DRM's struggle with language

DRM excites strong opposition from activists. There is much to complain about, but the target should not be the technology
Written by Leader , Contributor
It's rare for a technology to so annoy people that days are set aside to protest its existence. Yet that has happened with digital rights management and the Anti-DRM day that's been called for the 3 October.

But DRM isn't of itself the issue. Companies such as Sky rely on it to control access to their services: Sky viewers are not on the whole unhappy with that. It's the way in which it is used far too often to embed outdated business practices and restrict the rights of the users themselves, often while damaging the market to the detriment of the proponents themselves.

That's not helped by the way so many of the organisations who concern themselves with DRM, software licensing and control of IP behave in a thoroughly unpleasant fashion. Companies frequently complain to us about the strong-arm tactics of the BSA, which seemingly operates on the principle that all organisations are hotbeds of crime and isn't shy about telling them so.

Supporters of DRM are also quick to abuse language, labelling those who make unlicensed copies as pirates and thieves. Neither term is accurate. Under English law, theft is taking something without permission but with the intent to permanently deprive. While making a copy of data without permission certainly infringes on the rights of the creator, it is not theft.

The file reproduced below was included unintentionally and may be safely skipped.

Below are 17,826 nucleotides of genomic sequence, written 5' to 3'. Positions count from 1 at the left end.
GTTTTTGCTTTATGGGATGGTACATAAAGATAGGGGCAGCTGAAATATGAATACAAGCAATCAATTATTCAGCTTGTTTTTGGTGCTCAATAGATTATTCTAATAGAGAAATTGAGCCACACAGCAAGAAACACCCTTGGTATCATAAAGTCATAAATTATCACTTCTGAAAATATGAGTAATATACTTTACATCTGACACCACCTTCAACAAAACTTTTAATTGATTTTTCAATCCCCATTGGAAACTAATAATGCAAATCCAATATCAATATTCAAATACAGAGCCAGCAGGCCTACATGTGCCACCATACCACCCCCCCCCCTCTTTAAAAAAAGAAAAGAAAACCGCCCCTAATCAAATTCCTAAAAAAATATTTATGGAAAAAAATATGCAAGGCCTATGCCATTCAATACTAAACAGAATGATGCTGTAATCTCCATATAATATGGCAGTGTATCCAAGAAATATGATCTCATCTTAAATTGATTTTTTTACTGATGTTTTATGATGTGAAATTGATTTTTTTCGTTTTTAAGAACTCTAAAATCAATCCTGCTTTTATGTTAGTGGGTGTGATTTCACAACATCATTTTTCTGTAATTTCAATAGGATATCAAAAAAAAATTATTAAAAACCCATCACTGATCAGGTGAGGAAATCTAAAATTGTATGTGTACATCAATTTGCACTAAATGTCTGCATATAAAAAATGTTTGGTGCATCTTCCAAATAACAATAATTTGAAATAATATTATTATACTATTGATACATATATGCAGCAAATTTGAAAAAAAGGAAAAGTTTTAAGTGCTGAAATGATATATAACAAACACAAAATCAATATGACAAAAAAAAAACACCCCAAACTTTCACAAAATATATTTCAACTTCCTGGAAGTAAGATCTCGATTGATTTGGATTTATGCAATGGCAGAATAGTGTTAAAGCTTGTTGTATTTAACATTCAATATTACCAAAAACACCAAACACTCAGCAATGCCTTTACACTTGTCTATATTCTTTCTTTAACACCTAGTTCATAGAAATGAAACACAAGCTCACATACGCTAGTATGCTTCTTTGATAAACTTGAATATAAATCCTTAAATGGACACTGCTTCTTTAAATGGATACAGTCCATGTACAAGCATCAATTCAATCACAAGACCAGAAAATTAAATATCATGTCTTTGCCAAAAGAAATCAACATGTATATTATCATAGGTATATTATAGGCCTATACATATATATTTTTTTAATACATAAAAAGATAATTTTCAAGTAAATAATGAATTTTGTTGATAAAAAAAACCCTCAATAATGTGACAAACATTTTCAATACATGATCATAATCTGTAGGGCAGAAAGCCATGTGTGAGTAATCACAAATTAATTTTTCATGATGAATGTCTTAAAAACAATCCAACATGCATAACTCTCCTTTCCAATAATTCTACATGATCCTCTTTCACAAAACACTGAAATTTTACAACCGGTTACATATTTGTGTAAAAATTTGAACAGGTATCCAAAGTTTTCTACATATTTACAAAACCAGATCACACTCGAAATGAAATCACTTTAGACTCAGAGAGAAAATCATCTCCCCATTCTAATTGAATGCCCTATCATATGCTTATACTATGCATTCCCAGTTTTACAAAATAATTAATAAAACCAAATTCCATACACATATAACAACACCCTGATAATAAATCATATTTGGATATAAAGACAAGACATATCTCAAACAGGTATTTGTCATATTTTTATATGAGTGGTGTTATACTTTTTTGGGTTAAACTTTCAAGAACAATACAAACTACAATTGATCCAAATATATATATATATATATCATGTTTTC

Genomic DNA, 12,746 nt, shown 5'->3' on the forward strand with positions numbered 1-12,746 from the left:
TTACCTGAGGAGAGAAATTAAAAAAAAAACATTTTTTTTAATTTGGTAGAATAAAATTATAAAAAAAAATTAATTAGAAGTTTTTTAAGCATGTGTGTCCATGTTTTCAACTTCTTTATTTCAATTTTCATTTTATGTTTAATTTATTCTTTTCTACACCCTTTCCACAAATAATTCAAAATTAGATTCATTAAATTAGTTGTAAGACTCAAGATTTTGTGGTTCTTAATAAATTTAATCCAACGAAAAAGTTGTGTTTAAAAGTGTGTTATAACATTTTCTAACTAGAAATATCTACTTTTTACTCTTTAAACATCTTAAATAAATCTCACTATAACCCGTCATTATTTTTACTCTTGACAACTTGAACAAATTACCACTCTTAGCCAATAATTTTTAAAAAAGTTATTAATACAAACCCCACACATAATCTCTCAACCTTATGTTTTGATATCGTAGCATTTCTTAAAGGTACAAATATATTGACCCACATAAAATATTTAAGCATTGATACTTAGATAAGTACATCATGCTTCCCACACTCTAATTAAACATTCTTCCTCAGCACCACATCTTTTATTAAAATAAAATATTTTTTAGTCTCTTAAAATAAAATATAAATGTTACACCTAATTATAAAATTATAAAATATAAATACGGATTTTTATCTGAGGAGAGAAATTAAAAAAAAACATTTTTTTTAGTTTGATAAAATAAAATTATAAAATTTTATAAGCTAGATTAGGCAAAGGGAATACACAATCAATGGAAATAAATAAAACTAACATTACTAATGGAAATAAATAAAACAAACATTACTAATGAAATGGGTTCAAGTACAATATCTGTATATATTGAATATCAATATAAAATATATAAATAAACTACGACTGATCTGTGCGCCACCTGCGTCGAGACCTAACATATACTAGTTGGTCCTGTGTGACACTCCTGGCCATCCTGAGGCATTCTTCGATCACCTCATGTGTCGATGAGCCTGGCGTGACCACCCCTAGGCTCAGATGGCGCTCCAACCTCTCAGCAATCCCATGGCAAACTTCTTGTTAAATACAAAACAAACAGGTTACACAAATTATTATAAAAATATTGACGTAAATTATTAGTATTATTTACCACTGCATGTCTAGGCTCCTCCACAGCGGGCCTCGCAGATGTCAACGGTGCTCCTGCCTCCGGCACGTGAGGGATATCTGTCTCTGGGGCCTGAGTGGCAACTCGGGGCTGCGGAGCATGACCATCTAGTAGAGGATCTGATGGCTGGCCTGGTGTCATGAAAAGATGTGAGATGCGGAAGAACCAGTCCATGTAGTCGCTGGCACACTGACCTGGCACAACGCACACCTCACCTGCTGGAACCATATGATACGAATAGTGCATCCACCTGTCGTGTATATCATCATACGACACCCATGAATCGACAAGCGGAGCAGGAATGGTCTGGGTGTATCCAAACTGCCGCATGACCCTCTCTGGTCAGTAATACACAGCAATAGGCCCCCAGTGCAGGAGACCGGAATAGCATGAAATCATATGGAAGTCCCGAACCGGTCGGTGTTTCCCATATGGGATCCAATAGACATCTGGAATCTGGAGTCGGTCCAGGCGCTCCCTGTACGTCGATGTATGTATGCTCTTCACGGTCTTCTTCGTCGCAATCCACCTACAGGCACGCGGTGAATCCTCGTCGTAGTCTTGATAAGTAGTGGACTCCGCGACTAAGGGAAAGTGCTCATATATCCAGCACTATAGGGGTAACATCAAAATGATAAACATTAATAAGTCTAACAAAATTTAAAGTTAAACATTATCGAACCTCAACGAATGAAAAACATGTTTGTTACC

Theft more accurately describes what happens if a company changes the conditions relating to a DRM'd product so existing users can no longer access the content they paid for. That fulfils the requirement for permanent deprivation.

There are two parties with inherent rights in this business — the creator and the consumer. We are entitled to ask what business third parties have in laying down the law and setting new and extensive restrictions that benefit neither creator nor consumer. When those third parties also redefine the English language to their own ends — a technique well known to journalists, despots and George Orwell — suspicions strengthen about motive and purpose.

It is this reactionary, abrasive, underhanded approach which has succeeded in making DRM seem the preferred tool of those who would not fight fair. As we have always said, the rights of the consumer need to be balanced against those of the creator for an equitable and progressive market to exist. New technologies make the need for that balance a pressing one. Those who promote DRM pretend that the only answer is on their terms, while offering nothing in return. It is they, not DRM itself, who need opposing.

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